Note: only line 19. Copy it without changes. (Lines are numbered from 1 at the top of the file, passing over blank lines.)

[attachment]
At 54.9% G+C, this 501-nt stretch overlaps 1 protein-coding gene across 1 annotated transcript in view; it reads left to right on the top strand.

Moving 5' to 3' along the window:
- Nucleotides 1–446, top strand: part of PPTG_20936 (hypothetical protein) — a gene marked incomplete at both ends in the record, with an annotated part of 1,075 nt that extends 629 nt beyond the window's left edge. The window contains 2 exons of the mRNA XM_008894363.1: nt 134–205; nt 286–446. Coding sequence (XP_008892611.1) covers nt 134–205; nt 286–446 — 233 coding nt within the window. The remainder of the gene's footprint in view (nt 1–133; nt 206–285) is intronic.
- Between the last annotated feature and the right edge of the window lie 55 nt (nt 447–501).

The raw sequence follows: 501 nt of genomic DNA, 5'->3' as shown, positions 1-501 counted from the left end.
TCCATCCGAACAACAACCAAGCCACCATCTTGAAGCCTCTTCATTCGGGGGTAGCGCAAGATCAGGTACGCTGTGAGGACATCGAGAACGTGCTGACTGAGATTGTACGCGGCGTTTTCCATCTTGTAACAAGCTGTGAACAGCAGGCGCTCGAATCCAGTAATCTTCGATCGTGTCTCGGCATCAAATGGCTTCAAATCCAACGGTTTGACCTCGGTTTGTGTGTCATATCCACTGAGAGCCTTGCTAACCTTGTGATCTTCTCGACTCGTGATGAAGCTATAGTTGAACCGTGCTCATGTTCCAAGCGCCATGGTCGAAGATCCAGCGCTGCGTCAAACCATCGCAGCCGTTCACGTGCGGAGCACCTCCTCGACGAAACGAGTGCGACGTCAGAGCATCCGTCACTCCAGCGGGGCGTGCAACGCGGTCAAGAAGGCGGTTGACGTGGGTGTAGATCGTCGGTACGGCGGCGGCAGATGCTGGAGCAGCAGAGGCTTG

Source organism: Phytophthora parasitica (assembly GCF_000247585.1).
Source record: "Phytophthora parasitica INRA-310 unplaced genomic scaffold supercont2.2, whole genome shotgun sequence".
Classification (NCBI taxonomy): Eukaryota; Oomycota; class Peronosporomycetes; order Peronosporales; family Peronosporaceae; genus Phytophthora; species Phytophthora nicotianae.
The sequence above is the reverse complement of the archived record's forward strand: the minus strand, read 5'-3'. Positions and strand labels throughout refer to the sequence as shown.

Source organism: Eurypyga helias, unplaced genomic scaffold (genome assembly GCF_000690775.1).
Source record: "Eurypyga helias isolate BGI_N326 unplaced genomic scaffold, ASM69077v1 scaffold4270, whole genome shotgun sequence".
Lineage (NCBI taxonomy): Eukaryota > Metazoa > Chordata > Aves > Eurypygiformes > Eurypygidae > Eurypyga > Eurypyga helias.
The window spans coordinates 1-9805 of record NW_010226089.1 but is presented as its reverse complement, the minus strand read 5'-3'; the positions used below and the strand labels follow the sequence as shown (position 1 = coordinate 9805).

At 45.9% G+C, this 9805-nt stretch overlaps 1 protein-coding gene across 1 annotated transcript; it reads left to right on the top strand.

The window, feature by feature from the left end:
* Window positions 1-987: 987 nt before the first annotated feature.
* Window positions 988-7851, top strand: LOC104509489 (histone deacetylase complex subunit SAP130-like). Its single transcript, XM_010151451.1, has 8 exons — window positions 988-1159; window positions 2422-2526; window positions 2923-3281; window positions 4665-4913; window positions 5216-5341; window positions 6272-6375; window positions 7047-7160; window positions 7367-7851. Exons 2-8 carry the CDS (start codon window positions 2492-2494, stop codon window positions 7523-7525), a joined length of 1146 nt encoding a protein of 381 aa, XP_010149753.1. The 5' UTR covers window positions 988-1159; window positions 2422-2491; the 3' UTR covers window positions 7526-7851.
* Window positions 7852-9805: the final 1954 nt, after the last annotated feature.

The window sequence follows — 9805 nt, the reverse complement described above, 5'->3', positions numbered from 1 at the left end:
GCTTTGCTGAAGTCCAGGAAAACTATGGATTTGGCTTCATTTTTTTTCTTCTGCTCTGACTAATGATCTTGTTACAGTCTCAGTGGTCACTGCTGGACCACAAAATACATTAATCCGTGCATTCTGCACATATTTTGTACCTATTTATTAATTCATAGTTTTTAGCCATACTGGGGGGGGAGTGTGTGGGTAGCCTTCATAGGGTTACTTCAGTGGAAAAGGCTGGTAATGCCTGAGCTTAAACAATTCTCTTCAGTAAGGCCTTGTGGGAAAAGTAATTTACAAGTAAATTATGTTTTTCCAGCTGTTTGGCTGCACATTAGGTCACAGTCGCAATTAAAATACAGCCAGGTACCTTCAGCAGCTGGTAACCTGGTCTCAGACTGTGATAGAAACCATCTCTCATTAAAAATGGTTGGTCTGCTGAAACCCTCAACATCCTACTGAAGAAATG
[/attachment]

* Window positions 7852-9805: the final 1954 nt, after the last annotated feature.